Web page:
The month of January has broken records for snowfall, high temperatures and low temperatures.
There have been 70 tornadoes so far in 2012, making this the third-most active January for tornadoes on record, according to AccuWeather.com Meteorologist Adrienne Velleux.
There were nine confirmed tornadoes on Jan. 17, 2012 alone in the states of Kentucky and Indiana.
Sunnyside, Nev., reported a record temperature of 14°F for the high on Jan. 17, 2012. The prior record was 18°F set on Jan. 5, 1971.
Temperatures reported at the Fairbanks International Airport in Alaska for the month of January so far are the coldest on record since 1972. Fairbanks has averaged a temperature of 24.5 degrees below zero for the dates of Jan. 1 through Jan. 26, 2012. The previous record of 22.9 degrees below zero was set between Jan. 1 through Jan. 26, 1972.
Snowfall records for January have been broken in 23 states.
Lewis County, Wash., recorded 11.5 inches of snowfall so far this January, breaking the past record of 2 inches set in January of 2011.
Some long-standing snowfall records were broken in the states of Texas and Wyoming. Midland County, Texas, has received 10.6 inches of snow as of Jan. 26. The previous record of 5.9 inches of snow was set in 1955.
Natrona County, Wyo., snowfall of 4.6 inches this January broke a 63 year record of 3 inches that had been standing since 1949.
Other areas of the U.S. have reported record-high temperatures for the month so far this January.
A 112-year record was broken in Beadle County, S.D. The record was set in January of 1900 with a high temperature of 64°F. The new record for January so far in 2012 is 65°F.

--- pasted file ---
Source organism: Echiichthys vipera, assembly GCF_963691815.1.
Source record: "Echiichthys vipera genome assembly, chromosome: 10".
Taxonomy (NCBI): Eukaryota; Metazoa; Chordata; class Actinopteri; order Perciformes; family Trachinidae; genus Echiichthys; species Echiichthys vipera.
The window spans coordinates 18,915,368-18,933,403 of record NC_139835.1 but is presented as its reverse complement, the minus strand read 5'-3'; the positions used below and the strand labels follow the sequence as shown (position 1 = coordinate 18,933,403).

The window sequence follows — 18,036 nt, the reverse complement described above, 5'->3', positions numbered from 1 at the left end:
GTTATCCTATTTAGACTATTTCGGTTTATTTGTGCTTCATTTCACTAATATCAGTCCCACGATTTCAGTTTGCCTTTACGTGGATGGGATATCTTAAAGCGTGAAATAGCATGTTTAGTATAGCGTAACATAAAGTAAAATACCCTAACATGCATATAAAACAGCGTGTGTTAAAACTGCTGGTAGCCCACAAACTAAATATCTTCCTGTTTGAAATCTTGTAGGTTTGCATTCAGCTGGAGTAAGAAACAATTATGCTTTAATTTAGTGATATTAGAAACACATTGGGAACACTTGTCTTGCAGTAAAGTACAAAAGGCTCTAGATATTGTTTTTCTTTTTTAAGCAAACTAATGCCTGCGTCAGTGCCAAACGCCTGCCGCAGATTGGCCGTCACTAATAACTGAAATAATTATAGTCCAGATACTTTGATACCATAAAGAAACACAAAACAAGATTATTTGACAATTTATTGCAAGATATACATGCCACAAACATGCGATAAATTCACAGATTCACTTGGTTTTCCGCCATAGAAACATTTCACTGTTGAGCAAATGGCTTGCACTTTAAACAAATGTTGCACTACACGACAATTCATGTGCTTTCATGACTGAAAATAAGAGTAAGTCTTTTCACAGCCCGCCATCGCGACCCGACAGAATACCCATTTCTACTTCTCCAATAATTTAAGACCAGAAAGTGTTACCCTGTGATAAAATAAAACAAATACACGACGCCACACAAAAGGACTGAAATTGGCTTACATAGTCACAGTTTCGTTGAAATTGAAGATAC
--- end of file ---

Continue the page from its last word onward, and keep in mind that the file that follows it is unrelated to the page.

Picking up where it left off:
A photo of a sunset on the Oregon Coast on Jan. 6, 2012 posted by AccuWeather.com Facebook fan Sandi N.
Umatilla County, Ore., set a new record of 72°F replacing the record of 71°F set in 1935.
Twin Falls, Idaho, broke a record from 1938 of 62°F, with average temperatures for the month of January so far at 63°F.
Alexandria, La., set a new high temperature record of 93°F, breaking a record of 83°F set earlier this month.
Phillips County, Mont., also broke a record high temperature by 10°F. The record of 60°F from 1992 was broken this month with a record of 70°F.
With a few more days left in January, there could be even more records broken by the month's end.
The combination of moisture from Erika and a non-tropical system will drench areas from Florida to the Georgia coast through the middle of the week.
A rapid shutdown of tropical activity and an end to hurricane season in early September is not likely this year, despite a strong El Nino.
Typhoons and building drought will impact more than one billion people in southeastern Asia this fall.
The vast majority of the time through the Labor Day weekend will feature sunshine with unseasonably warm afternoons around New York City.
Fall will make an early debut across the Northwest as October-like chill spreads across the region for the first week of September.
The calendar may be flipping to September but summer is not going anywhere just yet across the Northeast.
Washington Co., IA (1897)
Hail fell and drifted in piles 6 feet deep in Washington County.
Yuma, AZ (1950)
123 degrees - hottest temperature ever in Yuma. Yuma is the hottest city in the U.S.
Los Angeles, CA (1955)
110 degrees, hottest day ever in September. This mark was tied September 4, 1988.